Holguín is Cuba’s fourth-largest city. Located along the Carretera Central in eastern Cuba, Holguín is home to several pleasant plazas.

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Area Guide

Holguín is an important city in this region. The roads that lead to most places in eastern Cuba – including Guardalavaca, Gibara, Bayamo, Santiago, and Baracoa – pass through this town. As such, it makes for a convenient stopping point when exploring this region. An afternoon in its central core will be sufficient for most travelers, but there’s enough here to keep you busy for another day.

Holguín will appeal to travelers who are genuinely interested in Cuban culture. Wandering around this city’s many squares can provide ample food for thought for visitors—you can watch locals chat, play games, and fix cars.

Start your tour in the city’s main square, Plaza Calixto García. The north side of the square is home to the Museo Provincial de Historia, which is set within a 19th-century building and has an assortment of historical artifacts on display. The Museo de la Historia Natural Carlos de la Torre, which features exhibits on flora and fauna, is also nearby. During the nighttime, you can listen to local music or go dancing at a number of venues that surround the main square—these include the Casa de la Trova, Casa de la Música, and the Jazz Club.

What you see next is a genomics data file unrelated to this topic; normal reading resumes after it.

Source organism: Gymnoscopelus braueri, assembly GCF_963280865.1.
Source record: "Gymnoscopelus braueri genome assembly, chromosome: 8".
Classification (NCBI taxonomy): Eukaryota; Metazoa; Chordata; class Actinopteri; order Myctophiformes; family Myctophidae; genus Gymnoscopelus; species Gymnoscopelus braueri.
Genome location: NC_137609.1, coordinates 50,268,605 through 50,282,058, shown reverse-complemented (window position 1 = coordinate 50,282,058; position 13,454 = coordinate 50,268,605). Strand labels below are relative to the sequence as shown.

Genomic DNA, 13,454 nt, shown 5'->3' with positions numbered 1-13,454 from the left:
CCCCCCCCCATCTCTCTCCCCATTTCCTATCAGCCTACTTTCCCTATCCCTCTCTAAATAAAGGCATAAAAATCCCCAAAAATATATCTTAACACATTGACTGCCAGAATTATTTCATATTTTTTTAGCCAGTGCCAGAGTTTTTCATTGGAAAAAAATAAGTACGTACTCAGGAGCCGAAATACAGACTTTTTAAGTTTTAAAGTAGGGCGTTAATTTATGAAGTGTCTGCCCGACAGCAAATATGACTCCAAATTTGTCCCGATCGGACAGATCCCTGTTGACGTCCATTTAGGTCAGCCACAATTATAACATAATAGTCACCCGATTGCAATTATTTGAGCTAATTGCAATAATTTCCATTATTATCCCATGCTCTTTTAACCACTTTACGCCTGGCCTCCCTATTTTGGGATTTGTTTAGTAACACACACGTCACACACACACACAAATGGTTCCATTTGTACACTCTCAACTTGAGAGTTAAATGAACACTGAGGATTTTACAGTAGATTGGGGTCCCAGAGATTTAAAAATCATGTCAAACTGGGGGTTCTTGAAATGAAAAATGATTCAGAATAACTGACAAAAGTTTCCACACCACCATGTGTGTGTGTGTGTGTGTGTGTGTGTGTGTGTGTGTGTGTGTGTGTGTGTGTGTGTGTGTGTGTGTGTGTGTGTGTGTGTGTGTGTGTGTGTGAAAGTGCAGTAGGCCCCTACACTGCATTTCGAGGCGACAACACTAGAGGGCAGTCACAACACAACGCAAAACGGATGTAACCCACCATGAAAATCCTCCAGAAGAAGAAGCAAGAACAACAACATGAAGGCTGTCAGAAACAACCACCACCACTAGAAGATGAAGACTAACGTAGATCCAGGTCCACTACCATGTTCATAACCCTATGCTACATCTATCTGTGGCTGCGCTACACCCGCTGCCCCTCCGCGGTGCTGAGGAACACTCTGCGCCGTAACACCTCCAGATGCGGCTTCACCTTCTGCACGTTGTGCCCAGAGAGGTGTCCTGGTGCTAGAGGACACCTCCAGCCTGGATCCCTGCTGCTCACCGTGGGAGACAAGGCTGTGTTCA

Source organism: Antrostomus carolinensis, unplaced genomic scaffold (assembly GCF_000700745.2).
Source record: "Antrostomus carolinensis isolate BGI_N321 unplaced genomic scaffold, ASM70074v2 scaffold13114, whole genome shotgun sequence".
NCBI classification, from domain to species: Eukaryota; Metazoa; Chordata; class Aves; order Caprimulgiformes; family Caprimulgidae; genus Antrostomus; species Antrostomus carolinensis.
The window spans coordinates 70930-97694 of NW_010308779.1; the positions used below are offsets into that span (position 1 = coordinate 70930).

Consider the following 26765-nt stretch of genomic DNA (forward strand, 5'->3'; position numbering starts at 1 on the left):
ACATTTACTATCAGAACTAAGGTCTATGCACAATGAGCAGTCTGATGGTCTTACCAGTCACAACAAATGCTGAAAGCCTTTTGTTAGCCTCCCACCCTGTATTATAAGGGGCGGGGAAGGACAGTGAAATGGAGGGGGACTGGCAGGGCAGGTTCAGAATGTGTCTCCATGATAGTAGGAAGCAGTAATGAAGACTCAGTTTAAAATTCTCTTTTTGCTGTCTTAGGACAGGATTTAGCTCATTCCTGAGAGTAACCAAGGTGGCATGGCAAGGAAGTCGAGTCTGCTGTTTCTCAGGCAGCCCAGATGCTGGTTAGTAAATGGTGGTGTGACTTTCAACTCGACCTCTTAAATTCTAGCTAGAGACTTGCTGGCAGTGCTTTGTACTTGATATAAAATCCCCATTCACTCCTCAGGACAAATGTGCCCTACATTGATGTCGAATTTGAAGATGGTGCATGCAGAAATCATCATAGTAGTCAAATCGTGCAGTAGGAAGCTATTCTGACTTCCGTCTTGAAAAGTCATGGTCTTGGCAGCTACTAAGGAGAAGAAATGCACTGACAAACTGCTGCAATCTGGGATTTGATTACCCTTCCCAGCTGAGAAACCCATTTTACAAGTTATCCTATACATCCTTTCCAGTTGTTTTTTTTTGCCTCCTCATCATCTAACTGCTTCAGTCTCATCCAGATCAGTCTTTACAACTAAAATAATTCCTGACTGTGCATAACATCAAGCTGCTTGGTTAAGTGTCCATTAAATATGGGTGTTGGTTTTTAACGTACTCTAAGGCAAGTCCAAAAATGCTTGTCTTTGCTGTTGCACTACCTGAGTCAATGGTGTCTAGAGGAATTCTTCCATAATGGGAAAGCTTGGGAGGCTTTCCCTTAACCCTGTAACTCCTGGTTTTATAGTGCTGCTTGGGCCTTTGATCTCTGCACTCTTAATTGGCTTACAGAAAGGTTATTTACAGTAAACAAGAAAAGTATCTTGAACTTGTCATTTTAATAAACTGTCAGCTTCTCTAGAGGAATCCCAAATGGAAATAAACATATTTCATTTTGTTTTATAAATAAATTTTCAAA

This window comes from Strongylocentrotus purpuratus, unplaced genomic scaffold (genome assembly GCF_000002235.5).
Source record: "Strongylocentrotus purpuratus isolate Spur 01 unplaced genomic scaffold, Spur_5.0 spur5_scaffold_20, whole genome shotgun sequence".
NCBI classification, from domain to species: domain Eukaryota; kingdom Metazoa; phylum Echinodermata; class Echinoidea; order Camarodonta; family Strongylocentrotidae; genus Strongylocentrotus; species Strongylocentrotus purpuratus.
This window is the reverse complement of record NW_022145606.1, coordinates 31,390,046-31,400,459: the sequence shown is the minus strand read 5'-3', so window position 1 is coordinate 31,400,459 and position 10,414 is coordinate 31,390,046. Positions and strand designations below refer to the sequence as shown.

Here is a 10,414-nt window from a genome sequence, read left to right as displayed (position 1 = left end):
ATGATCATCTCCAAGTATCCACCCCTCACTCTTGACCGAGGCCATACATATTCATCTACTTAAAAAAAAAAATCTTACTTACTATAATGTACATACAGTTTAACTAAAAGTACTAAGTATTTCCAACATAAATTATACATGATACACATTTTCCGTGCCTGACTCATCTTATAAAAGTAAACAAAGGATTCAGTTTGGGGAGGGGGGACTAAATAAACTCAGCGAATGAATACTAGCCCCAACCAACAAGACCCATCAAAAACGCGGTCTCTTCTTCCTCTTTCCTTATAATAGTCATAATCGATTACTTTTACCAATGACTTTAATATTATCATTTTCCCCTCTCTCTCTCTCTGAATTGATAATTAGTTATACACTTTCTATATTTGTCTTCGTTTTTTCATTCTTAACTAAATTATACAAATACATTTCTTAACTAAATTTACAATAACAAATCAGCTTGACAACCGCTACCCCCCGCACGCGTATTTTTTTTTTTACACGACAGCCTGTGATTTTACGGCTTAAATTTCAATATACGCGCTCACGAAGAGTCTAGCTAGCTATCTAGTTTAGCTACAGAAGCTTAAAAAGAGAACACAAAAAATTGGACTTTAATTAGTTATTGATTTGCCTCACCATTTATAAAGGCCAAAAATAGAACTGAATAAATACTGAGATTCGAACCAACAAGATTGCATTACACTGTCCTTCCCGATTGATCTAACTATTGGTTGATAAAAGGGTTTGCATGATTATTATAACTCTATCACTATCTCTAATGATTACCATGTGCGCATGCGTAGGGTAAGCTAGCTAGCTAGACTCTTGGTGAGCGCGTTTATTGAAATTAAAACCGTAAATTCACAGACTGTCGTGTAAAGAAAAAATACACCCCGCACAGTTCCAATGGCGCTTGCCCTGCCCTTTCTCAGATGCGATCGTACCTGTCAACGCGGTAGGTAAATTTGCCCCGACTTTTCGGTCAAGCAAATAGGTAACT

Walk a few blocks south of Plaza Calixto García and you’ll reach Plaza Julio Graves de Peralta. The east side of the plaza is home to the Iglesia San Isidro, a church that dates to 1720 and features a notable statue of Pope John Paul II. The cobblestoned Plaza San José is yet another pleasant place to sit and watch locals. Colonial-era buildings surround the plaza, and the east side of the plaza hosts the lovely Iglesia de San José—this church was built in 1820 and features a neoclassical clock tower.

Just outside of Holguín is the Loma de la Cruz (Hill of the Cross). A cross that dates from 1790 stands here, and the hill provides excellent views over the city and the surrounding plains. Over 450 stairs lead to the top of the hill. Each year on May 3, locals climb the stairs to the cross as part of the Romería de Mayo religious celebration.